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Am J Clin Nutr. 1998 Aug;68(2):226-34.

Influence of medium-chain and long-chain triacylglycerols on the control of food intake in men.

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  • 1Groupe Nutrition et Métabolisme Humain, Institut Européen des Sciences du Goût et des Comportements Alimentaires, UPR-CNRS 90-54, Dijon, France.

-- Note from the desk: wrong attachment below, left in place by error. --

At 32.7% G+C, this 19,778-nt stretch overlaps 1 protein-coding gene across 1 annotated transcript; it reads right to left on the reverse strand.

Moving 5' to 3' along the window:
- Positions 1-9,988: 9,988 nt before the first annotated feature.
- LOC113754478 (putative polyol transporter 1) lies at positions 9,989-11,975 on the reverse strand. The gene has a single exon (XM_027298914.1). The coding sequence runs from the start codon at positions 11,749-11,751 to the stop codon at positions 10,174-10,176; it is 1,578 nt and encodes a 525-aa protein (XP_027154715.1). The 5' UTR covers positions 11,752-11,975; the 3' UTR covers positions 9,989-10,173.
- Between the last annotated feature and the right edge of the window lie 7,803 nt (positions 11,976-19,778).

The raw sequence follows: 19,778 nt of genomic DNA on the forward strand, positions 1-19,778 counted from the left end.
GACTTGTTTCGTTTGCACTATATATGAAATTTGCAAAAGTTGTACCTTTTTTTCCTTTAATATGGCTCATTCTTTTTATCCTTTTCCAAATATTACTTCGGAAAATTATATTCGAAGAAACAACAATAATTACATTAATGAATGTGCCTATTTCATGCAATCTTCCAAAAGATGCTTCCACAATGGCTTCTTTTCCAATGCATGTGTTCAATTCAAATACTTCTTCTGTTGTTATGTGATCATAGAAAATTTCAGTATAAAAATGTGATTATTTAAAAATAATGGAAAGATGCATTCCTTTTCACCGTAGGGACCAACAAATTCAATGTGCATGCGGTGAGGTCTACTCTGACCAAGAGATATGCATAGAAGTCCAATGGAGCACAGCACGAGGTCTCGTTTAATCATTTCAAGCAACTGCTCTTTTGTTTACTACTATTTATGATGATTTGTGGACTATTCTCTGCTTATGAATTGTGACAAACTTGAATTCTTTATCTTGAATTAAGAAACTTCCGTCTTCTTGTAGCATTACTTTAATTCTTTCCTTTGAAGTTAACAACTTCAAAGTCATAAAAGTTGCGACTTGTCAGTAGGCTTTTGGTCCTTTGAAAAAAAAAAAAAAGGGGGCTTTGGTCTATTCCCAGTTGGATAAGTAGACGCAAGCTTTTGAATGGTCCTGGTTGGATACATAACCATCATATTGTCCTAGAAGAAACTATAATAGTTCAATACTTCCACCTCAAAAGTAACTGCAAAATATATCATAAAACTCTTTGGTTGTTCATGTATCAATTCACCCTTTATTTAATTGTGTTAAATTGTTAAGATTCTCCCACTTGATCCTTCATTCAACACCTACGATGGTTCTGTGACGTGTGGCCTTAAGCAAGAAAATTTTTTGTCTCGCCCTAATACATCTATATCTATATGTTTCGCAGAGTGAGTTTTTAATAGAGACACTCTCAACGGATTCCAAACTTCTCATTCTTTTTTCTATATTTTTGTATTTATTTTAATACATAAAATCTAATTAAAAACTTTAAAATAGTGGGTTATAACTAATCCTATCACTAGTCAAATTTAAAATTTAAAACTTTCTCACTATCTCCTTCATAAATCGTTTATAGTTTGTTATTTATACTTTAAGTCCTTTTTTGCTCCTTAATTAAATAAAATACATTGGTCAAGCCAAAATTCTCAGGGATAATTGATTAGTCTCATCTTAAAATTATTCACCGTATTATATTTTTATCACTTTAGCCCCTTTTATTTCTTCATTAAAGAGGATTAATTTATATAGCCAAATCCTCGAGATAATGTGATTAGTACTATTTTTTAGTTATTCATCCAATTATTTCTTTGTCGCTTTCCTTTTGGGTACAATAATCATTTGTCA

Hunger may be delayed and food intake reduced under metabolic conditions that spare carbohydrate oxidation, especially during oxidation of medium-chain triacylglycerols (MCTs) or monounsaturated triacylglycerols. In 12 healthy, adult, male volunteers isolated and deprived of any time cues, we compared the effects of 4 high-carbohydrate breakfasts (1670 kJ) supplemented either with a fat substitute (Sub; 70 kJ) or with 1460 kJ fat as monounsaturated long-chain triacylglycerols (LCT-U), saturated long-chain triacylglycerols (LCT-S), or MCTs. In the first session we investigated the effects of these breakfasts on the following food intake variables: hunger ratings at repeated intervals, the time until the spontaneous request for the next 2 free-choice meals, and the amount of food consumed. In a second session with fixed lunches, we studied the effects of the same breakfasts on plasma glucose, insulin, triacylglycerol, fatty acid, and beta-hydroxybutyrate concentrations. The addition of any of the fats to the high-carbohydrate breakfasts did not alter hunger ratings, but significantly delayed the request for lunch compared with the low-fat breakfast. The free-choice lunch eaten after the MCT breakfast was also significantly smaller. Blood glucose and insulin concentrations were lower after the 3 fat breakfasts, followed by larger increases in glucose and enhanced insulin responses 30 min after the lunch. No differences were observed between the LCT-U and LCT-S conditions. We conclude that MCTs decreased food intake by a postabsorptive mechanism, although the exact effect of these lipids on carbohydrate oxidation will require further studies involving nutrient balance measurements.

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